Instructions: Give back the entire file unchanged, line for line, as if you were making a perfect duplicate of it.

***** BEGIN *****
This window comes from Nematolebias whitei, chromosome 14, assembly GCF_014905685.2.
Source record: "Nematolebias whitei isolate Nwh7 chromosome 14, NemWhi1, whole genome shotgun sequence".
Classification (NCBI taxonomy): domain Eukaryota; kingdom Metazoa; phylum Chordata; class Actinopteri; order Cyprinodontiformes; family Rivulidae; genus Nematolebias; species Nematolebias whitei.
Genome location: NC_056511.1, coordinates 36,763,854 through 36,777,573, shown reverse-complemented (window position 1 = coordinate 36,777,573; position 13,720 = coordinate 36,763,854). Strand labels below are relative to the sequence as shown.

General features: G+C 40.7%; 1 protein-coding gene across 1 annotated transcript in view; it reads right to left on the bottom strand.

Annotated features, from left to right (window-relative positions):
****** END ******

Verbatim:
This window comes from Nematolebias whitei, chromosome 14, assembly GCF_014905685.2.
Source record: "Nematolebias whitei isolate Nwh7 chromosome 14, NemWhi1, whole genome shotgun sequence".
Classification (NCBI taxonomy): domain Eukaryota; kingdom Metazoa; phylum Chordata; class Actinopteri; order Cyprinodontiformes; family Rivulidae; genus Nematolebias; species Nematolebias whitei.
Genome location: NC_056511.1, coordinates 36,763,854 through 36,777,573, shown reverse-complemented (window position 1 = coordinate 36,777,573; position 13,720 = coordinate 36,763,854). Strand labels below are relative to the sequence as shown.

General features: G+C 40.7%; 1 protein-coding gene across 1 annotated transcript in view; it reads right to left on the bottom strand.

Annotated features, from left to right (window-relative positions):